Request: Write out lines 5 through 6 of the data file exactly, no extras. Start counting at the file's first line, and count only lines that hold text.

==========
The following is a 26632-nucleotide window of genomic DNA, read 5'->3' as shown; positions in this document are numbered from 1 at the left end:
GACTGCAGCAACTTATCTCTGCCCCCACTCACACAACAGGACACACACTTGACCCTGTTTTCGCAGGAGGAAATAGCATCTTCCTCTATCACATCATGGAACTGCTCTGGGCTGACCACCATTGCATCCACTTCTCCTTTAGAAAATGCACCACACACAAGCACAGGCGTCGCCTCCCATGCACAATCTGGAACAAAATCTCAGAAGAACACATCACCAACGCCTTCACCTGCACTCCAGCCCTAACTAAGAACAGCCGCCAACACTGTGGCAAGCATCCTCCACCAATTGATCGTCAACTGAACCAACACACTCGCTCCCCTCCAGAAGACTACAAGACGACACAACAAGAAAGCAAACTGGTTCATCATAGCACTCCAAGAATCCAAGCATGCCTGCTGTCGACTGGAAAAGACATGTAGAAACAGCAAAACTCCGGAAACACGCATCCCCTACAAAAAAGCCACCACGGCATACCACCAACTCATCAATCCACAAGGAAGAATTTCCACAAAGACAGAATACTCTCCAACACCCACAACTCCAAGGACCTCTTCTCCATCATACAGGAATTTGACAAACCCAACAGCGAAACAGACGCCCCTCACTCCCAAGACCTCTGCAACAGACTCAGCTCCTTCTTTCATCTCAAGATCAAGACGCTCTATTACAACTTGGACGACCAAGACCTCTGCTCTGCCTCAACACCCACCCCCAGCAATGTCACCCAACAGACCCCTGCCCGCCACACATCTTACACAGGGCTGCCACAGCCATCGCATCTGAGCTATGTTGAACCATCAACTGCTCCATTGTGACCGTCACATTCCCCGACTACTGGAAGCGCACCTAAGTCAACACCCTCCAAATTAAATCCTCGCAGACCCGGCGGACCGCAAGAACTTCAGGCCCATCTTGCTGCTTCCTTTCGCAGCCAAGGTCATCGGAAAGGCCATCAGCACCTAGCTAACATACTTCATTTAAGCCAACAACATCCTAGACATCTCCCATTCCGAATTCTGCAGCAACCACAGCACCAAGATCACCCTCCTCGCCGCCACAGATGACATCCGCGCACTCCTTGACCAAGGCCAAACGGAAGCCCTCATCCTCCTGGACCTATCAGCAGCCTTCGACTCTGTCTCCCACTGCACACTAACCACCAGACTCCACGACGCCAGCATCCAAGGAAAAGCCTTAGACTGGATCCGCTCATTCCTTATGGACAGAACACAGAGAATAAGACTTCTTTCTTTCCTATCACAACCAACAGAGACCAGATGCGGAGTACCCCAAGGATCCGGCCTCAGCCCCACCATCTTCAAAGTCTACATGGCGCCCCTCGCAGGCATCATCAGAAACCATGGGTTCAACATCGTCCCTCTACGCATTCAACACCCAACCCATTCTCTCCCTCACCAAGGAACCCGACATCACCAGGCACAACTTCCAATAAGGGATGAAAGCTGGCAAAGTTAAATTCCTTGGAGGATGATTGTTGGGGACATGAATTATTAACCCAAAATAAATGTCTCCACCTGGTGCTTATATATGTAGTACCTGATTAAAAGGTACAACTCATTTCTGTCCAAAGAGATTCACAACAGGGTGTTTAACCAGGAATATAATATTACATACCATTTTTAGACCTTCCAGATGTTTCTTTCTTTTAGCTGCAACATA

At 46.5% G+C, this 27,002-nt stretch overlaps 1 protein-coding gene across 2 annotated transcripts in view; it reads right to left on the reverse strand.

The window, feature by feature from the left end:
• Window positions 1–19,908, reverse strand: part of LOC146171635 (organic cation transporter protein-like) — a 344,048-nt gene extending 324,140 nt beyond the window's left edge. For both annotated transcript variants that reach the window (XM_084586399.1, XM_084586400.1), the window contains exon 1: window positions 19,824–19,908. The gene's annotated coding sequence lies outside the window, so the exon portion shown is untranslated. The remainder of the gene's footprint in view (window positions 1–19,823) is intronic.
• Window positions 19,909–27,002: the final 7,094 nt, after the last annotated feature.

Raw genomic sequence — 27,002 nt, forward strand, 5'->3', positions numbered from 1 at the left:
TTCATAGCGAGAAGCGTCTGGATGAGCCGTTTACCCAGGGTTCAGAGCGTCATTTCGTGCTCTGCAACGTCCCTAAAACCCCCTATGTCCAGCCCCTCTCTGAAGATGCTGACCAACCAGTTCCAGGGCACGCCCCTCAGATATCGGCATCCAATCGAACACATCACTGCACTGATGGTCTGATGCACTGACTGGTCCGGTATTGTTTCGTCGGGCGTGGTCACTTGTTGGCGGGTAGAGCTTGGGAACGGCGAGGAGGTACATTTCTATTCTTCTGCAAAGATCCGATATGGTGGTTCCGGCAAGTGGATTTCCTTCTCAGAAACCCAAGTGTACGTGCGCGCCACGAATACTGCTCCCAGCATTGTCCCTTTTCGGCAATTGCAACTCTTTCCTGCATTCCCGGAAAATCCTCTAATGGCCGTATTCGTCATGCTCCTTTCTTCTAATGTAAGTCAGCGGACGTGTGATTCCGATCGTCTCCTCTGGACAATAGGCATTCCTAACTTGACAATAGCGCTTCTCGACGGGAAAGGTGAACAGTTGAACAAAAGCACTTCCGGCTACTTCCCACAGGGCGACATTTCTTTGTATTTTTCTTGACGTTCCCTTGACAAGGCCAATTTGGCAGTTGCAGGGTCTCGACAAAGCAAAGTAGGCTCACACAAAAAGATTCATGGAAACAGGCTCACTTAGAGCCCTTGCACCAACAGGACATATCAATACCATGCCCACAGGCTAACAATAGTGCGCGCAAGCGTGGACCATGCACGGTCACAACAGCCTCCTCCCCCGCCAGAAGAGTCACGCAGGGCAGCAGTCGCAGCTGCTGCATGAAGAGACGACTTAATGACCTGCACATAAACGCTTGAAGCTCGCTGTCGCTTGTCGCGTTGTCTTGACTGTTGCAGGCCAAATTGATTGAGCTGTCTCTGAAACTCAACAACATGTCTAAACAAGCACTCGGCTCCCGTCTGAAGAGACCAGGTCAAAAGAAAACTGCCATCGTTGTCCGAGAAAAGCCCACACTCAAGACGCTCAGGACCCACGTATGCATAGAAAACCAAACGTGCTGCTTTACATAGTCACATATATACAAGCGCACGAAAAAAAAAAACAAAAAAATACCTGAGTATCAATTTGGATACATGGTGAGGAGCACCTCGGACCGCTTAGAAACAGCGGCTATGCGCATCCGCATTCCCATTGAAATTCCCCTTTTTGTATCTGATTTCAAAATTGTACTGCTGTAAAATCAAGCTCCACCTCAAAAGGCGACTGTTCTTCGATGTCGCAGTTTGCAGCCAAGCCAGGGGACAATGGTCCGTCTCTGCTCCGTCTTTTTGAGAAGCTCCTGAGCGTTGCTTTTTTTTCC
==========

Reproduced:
• Window positions 1–19,908, reverse strand: part of LOC146171635 (organic cation transporter protein-like) — a 344,048-nt gene extending 324,140 nt beyond the window's left edge. For both annotated transcript variants that reach the window (XM_084586399.1, XM_084586400.1), the window contains exon 1: window positions 19,824–19,908. The gene's annotated coding sequence lies outside the window, so the exon portion shown is untranslated. The remainder of the gene's footprint in view (window positions 1–19,823) is intronic.
• Window positions 19,909–27,002: the final 7,094 nt, after the last annotated feature.